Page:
Meanwhile, Northern York County School District’s proposed health and safety plan mentions that local data and feedback suggest “universal mask wearing has caused distraction and discomfort such that student attendance and participation in our instructional program is adversely affected.”

As a result, Northern York is not requiring students or staff to wear a face-covering but it plans, as other districts do as well, to support those who do.

Keith Srakocic / AP Photo

Parked school buses are lined up at the storage area while they are idled during school closings due to the COVID-19 and coronavirus outbreak, Monday, March 30, 2020, in Zelienople, Pa.

Seating and bus schedules

Making masks optional and slightly relaxed physical distancing requirements going to a minimum of three feet from an earlier recommendation of at least six feet appear to be the biggest changes from last year for how school districts plan to ensure a safe environment amid this pandemic.

But there are others. Lower Dauphin School District plans to return to pre-pandemic seating in its cafeterias.

Similarly, Northern York, Mechanicsburg and South Middleton School District’s proposed health and safety plans indicate they plan to go back to pre-pandemic full school bus occupancy. Northern York’s plan said to do otherwise would exceed its transportation budget allowance and staffing levels.

The Shippensburg Area School District is modifying its bus schedules so students report directly to their first class to avoid congregating before school, according to its approved health and safety plan.

Many districts, including Susquenita and Big Spring school districts, have assessed and made improvements to their school ventilation systems to increase the intake of outdoor air.

Plans are ‘polarizing’ to some

Crafting plans to minimize the risk of COVID-19 spread is challenging for district officials, especially as cases of the delta variant continue to rise, which creates the potential for CDC guidance to change particularly as it relates to mask wearing in schools.

What’s more, districts wrestle with the nearly impossible task of ensuring parents’ concerns are heard and giving them confidence their thoughts are taken into consideration.

“Even at this stage of the pandemic, options on what is best remain widely disparate and vary sharply from family to family,” said Derry Township School District spokesman Dan Tredinnick.

That district vetted its mitigation ideas with a team of more than 30 people from various backgrounds before drafting its recommendations.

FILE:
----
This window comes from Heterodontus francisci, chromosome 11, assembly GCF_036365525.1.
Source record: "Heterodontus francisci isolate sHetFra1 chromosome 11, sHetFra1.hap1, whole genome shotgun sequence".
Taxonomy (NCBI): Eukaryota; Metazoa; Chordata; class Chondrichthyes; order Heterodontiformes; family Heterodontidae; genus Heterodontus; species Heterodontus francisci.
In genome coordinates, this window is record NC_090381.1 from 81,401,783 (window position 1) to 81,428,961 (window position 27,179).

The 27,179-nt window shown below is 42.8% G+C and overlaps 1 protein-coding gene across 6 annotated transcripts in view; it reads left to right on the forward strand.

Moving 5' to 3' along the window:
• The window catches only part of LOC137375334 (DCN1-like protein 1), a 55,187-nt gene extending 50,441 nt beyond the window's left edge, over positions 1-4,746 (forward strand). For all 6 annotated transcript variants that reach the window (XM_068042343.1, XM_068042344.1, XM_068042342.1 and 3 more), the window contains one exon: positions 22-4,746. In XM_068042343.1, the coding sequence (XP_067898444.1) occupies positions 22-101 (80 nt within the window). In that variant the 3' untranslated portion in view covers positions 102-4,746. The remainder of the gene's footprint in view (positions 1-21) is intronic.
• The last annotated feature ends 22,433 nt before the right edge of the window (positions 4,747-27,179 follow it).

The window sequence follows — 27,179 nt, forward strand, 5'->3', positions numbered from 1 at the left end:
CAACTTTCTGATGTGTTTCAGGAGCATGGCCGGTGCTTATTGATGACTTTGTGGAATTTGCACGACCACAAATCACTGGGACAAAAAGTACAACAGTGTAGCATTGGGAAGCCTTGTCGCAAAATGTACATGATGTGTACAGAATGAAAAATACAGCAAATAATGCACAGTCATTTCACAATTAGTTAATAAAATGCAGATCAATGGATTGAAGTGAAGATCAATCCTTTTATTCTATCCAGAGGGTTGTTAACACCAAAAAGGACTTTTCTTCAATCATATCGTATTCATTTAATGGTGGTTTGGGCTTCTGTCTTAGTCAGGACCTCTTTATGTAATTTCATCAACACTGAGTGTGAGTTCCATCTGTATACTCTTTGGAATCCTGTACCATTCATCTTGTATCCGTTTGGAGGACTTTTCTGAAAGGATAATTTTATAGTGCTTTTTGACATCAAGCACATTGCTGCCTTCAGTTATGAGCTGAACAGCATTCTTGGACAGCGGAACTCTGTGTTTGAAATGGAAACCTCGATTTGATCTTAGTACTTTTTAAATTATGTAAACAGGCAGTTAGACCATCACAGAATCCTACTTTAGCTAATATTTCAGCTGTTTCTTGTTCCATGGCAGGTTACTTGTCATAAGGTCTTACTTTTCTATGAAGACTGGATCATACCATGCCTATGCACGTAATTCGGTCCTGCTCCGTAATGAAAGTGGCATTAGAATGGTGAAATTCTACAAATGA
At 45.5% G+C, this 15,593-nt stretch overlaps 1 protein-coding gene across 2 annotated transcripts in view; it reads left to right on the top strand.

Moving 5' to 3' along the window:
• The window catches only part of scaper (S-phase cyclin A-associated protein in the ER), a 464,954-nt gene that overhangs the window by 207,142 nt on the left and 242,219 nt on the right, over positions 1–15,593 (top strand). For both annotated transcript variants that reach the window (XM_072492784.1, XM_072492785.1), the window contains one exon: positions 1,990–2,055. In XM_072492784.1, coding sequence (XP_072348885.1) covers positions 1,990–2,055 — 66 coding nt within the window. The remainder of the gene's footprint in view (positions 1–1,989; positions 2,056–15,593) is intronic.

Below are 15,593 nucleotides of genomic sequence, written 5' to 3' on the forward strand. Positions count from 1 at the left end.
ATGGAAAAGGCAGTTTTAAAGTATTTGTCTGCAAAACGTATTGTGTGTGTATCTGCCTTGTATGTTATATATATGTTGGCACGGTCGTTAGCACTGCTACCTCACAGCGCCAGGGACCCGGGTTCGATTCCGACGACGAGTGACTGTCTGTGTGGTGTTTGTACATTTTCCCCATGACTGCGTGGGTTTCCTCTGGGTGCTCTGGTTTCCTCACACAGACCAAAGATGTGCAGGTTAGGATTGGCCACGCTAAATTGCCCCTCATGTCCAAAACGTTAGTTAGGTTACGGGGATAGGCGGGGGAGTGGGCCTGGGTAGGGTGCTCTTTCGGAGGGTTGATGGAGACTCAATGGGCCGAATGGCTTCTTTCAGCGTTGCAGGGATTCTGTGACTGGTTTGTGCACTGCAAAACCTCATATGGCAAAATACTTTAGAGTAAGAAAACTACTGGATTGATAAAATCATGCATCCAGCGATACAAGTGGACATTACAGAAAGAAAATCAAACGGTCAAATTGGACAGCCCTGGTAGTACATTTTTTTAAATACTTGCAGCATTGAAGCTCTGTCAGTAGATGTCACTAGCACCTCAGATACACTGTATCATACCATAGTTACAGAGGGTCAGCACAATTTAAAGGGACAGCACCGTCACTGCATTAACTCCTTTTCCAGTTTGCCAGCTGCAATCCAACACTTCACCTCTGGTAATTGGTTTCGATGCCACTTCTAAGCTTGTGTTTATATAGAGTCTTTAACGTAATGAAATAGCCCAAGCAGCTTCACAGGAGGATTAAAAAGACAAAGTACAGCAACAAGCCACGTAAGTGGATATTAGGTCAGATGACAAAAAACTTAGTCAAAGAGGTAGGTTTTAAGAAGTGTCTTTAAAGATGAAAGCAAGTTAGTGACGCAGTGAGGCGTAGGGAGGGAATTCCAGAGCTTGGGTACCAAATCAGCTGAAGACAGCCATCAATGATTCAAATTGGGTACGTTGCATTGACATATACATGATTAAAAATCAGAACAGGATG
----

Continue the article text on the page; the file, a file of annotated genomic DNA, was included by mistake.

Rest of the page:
Still, Tredinnick said, “Some approaches to mitigation remain polarizing, no matter what approach we land on, at least some part of our constituency is going to disagree.”

Dan Gleiter / PennLive

Beth Richards, a health and physical education substitute teacher for several school districts, received her vaccine. Teachers and school staff from four counties receive the COVID-19 vaccine at the vaccination clinic at the Capital Area Intermediate Unit in East Pennsboro Township, March 11, 2021.

Teachers’ union: ‘Employ masking’

Perhaps the most polarizing of all has been the issue of facial coverings.

The statewide teachers’ union stands by the CDC recommendation that unvaccinated individuals should wear masks to ensure a safe environment for in-person learning.

“Schools should employ masking as one part of a multi-layered approach to preventing virus transmission and keeping schools safe, along with other measures like social distancing and promoting vaccinations where possible,” said Chris Lilienthal, a spokesman for the Pennsylvania State Education Association.

As districts develop health and safety plans for the upcoming school year, they also continue to struggle with the fact that the education department issues guidance, rather than orders, on what districts should do to mitigate COVID-19 risks.

The chief counsel for the Pennsylvania School Boards Association said that has left school solicitors trying to connect the dots between what appears to be optional from what really isn’t.

“The prevailing wisdom is, well, we can’t know what the current CDC guidance will be in September so let’s come up with a plan that makes the most sense to us but always, always include a proviso that says as CDC guidance changes, we will adjust our plan accordingly,” Knade said.

All of this is with the goal, several interviewed said, to not only start the school year as normal as possible but to make it through the whole year that way.

“Patience, grace and flexibility remain critical,” Tredinnick said. “While we certainly hope there aren’t nearly as many changes to the school schedules as there were last year, we will continue to do what we feel is best for the well-being of our students and staff.”


This story originally appeared at pennlive.com.